What happened in a tiny, broke Alabama town when its pension fund ran dry could foreshadow the misery awaiting other cash-starved localities and even whole states, The New York Times re
ports. When checks to the 150 city retirees of Prichard, Ala., near Mobile, stopped going out in 2009, many cut-off recipients saw their lives upended
Some went back to work. Others filed for bankruptcy. One pensioner, a retired fire marshal who was too young to collect Social Security and too proud to accept help, was found dead in his home in June with no electricity or running water.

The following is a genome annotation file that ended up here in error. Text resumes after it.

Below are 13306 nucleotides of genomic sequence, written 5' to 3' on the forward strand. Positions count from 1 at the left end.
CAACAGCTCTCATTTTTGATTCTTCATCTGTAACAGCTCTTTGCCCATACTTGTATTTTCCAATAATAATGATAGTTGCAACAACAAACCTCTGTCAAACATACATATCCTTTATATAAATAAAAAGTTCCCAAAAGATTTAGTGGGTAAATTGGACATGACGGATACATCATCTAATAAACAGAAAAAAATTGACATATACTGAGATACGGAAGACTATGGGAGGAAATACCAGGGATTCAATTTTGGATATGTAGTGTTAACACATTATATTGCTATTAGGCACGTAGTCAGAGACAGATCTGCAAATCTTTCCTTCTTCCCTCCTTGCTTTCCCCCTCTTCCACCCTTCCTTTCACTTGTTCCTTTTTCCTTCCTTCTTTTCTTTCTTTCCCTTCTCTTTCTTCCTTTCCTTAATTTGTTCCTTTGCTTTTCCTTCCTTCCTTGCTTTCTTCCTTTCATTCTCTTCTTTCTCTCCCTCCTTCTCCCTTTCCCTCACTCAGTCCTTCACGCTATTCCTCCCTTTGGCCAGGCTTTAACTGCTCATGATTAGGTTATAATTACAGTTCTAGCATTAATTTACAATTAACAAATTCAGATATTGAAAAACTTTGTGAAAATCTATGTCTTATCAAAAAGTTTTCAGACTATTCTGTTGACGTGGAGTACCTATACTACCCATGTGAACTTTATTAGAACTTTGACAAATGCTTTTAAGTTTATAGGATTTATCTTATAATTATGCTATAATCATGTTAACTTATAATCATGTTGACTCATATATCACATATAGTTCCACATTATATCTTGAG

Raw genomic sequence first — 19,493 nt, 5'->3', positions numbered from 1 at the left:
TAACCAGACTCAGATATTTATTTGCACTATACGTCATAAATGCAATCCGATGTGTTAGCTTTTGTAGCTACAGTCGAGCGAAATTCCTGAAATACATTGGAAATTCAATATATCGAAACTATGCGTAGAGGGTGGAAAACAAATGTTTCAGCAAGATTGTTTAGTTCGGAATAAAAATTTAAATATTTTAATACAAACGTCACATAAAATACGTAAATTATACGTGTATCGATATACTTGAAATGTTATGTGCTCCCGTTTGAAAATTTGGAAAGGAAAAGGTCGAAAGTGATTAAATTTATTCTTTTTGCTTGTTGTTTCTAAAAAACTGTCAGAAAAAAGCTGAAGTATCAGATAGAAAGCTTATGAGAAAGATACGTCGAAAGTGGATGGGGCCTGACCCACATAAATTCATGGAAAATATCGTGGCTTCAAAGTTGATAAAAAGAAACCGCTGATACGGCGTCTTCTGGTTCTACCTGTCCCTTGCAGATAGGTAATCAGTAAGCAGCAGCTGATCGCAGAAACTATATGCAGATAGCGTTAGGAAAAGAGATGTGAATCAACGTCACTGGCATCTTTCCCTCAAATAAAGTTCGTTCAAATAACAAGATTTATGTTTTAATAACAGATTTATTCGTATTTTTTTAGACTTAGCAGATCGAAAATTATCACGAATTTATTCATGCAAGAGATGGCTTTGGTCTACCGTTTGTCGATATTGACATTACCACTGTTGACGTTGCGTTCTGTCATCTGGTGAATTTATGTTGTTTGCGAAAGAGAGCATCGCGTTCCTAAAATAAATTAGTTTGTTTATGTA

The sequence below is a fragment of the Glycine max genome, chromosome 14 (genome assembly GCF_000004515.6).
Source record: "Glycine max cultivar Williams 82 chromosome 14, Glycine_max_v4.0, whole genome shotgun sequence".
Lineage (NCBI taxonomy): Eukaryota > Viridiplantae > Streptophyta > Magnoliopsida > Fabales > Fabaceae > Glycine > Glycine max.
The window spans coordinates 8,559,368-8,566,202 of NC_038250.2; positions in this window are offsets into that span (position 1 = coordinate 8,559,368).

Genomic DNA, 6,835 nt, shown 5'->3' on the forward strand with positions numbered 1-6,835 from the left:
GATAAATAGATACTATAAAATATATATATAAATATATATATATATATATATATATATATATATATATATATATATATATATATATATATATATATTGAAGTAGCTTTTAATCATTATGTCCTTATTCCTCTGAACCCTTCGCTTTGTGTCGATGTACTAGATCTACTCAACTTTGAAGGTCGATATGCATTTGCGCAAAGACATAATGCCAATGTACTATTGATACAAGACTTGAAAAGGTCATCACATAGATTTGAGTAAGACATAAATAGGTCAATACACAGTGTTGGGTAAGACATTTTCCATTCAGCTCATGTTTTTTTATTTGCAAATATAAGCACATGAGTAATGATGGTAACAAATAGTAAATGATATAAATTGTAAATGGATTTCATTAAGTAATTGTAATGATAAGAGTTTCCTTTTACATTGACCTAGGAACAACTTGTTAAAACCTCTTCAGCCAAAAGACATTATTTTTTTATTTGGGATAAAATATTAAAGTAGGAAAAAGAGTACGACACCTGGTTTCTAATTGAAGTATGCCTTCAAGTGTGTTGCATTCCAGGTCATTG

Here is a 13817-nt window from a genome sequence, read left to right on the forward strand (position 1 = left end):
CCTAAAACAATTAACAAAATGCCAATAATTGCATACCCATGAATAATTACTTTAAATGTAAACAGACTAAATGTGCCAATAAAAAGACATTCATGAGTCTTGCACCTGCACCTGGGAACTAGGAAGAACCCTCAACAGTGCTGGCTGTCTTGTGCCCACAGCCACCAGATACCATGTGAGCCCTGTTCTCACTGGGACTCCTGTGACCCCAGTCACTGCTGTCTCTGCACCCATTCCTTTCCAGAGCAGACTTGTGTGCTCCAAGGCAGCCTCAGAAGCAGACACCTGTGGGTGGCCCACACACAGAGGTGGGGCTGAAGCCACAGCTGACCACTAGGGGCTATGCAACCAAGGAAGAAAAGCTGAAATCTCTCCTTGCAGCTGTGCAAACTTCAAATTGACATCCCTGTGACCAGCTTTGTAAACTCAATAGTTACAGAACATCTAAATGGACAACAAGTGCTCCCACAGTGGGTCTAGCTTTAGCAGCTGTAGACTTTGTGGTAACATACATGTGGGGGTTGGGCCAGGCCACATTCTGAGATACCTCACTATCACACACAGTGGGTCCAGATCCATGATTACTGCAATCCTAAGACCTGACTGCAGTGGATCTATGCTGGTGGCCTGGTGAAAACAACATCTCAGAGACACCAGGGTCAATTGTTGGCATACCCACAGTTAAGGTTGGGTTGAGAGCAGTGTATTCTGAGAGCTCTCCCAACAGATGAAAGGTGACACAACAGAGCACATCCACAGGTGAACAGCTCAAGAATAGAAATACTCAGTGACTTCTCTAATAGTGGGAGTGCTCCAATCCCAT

“The situation in Prichard is extremely unusual . . . but it proves that the unthinkable can, in fact, sometimes happen,” the Times reports. “And it stands as a warning to cities like Philadelphia and states like Illinois, whose pension funds are under great strain.”
The pension crises loom large in a debate the Wall Street Journal’s Peter A. Brown writes could be “among the most contentious . . . that will face the new Congress in January”: whether the federal government should bail out the states, whose total red ink exceeds $100 billion.
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